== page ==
Next up on the list of enticements is Jennifer Watt's "Kiss Me Where You Miss Me," a take-off on the legendary Tyrone Davis's "Kiss You (Where I Miss You)". Everything Jennifer Watts does turns pretty-close-to-gold, and her vocal--simple, straightforward and dripping with sexual longing--gives the classic a rock and roll ambience that could attract a whole new audience. The signature guitar lick is the best of any version of the song I've ever heard, including the original.
If Unkle Phunk's Juke Joint appears female-centric, I suppose it is--at least the most successful tracks. The most effective songs by the male gender belong to Luster Baker, aka Mr. Juicy. Luster is probably weary of being referred to as Vickie Baker's little brother, but here at SouthernSoulRnB we keep the historical record up-front and center. Vickie, by the way, calls Luster the "musical genius" of the family.
Luster appears on the buoyant "Southern Soul Train," with an enthralling video that perfectly matches the tune's charm. "That's My Boo (Remix)" is a redo of Luster's much more effective original, "That's My Boo," whose YouTube video has close to a quarter-million views, an astounding number for a little-known recording artist.
Other men appearing on the sampler include Rodney Gant ("That Nookie"), Phunk Dawg ("Jones On") and master-of-ceremonies Unkle Phunk with two offerings. Among the female artists not already mentioned are new artist Jinda Harris (aka Lady Songbird), Crystal Clark (raw but robust on her debut "I Don't Want Your Man") and Mz. Barbie Dolle, who appears with Jennifer Watts on "Ride That Pony" and whose "Hey Puddy Puddy" is indubitably the most hiphoppy selection of the set.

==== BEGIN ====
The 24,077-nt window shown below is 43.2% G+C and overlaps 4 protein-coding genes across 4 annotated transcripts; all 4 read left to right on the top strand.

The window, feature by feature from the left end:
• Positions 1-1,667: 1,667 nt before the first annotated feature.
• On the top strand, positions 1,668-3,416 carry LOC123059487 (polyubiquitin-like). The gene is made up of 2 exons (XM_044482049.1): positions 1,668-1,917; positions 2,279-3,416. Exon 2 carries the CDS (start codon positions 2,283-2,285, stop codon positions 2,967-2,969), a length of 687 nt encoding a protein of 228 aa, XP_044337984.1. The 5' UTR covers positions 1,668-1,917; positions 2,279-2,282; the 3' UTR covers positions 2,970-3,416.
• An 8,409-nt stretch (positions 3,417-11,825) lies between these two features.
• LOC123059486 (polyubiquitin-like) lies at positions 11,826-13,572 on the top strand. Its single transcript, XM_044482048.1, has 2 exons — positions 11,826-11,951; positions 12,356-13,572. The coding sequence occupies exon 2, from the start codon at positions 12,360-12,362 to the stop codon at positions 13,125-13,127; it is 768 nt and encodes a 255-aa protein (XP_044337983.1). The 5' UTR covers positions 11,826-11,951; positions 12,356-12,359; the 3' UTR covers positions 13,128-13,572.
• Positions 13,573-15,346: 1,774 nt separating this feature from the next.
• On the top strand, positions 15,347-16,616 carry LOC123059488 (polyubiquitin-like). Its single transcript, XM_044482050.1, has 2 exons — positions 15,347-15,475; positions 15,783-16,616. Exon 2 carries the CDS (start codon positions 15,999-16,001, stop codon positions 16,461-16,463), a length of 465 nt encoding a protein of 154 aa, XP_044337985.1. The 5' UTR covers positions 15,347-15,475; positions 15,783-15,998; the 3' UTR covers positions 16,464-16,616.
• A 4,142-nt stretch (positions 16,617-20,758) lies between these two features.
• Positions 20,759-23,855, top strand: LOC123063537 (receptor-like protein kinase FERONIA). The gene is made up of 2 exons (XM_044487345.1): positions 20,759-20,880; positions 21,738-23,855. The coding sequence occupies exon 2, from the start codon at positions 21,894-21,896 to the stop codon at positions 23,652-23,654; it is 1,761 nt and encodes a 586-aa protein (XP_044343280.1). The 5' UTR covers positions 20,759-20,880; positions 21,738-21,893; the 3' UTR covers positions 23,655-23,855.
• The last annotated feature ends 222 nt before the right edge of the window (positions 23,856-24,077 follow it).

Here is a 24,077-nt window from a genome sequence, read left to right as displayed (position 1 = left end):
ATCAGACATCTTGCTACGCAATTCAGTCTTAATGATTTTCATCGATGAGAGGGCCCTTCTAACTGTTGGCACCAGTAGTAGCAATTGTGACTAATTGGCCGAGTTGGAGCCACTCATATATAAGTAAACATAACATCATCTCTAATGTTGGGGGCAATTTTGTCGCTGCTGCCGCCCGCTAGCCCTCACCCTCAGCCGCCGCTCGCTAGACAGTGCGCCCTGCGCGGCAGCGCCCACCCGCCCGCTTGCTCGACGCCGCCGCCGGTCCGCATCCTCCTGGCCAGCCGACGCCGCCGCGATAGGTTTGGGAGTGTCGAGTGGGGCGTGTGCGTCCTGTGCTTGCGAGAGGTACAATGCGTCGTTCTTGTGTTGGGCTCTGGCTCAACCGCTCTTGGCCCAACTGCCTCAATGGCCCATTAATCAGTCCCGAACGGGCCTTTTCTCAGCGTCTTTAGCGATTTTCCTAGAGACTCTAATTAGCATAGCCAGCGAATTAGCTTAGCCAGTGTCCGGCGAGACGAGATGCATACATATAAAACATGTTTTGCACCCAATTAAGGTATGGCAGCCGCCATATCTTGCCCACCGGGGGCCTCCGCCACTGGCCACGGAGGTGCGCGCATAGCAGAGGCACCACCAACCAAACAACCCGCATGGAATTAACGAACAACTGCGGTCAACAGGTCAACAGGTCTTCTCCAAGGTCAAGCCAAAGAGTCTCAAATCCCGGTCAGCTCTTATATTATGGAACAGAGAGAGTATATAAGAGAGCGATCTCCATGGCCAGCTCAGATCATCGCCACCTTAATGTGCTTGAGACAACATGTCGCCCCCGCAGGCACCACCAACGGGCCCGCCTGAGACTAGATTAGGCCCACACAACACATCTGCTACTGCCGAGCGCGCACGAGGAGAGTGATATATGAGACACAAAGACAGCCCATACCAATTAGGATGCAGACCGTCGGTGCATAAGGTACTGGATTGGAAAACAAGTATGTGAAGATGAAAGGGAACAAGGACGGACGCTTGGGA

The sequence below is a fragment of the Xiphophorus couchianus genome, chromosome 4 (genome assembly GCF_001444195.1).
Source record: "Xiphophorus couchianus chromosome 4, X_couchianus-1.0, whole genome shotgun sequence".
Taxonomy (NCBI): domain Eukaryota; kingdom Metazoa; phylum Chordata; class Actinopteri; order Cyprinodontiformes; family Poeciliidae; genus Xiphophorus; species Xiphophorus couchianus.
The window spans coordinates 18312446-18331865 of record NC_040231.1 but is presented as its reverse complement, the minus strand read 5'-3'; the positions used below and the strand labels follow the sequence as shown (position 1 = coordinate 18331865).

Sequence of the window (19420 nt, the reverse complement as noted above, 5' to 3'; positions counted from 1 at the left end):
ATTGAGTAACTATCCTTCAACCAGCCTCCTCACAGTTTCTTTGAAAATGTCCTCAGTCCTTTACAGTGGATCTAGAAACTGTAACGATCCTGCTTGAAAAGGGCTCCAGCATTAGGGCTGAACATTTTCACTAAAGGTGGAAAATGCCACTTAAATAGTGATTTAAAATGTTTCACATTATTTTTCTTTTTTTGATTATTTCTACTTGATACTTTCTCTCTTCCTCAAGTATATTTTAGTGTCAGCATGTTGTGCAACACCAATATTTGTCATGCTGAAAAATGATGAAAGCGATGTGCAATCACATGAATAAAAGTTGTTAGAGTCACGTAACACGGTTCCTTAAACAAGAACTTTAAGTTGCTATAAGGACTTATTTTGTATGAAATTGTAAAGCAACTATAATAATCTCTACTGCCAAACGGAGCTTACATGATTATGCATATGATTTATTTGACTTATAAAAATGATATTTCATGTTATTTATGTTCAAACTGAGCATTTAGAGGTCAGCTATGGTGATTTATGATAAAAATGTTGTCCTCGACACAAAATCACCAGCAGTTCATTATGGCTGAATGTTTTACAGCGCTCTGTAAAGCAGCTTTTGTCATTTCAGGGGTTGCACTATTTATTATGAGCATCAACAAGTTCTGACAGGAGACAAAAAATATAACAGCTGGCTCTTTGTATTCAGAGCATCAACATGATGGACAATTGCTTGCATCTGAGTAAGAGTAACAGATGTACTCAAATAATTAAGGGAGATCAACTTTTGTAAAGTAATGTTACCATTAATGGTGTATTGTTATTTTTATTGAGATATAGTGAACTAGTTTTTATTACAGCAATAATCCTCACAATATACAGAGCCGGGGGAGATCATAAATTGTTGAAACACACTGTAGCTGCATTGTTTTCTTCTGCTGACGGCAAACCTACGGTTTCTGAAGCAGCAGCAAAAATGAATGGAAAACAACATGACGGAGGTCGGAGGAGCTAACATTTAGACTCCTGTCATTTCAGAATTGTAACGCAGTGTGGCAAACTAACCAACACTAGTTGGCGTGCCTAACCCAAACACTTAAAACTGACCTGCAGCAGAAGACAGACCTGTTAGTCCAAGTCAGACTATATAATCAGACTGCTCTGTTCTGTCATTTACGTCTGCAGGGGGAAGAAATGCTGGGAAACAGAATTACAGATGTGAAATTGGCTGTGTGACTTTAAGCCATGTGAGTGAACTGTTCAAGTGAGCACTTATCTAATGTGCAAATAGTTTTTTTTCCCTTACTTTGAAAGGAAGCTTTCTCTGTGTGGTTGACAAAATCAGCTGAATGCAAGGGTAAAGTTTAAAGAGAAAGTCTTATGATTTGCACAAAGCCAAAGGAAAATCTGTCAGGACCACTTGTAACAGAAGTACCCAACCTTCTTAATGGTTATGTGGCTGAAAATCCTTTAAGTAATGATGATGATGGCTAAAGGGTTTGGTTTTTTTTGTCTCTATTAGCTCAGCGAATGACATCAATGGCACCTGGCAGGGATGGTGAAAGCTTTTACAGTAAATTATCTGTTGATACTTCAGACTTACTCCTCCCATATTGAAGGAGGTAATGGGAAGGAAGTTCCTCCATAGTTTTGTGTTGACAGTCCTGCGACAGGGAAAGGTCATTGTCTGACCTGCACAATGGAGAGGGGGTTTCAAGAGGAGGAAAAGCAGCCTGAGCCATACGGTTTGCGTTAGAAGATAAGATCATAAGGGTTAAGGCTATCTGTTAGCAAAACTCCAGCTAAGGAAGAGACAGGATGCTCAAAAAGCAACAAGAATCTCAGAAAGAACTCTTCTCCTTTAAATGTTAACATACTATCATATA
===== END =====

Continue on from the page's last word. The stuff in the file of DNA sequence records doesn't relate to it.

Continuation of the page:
I don't want to burden Unkle Phunk's Juke Joint with too much hype nor suggest it will be as successful as Ronald Jefferson's "Slack Traxx" opus from last year--it's too much fun and too modest for all that. Still, it deserves recognition for being the most entertaining southern soul compilation to come out yet this year, and that's great news for southern soul fans starved for new sounds.
--Daddy B. Nice
Buy Unkle Phunk's Juke Joint, Vol. 1 at Amazon.
Listen to all the tracks from Unkle Phunk's Juke Joint Vol. 1 on YouTube.
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--Daddy B. Nice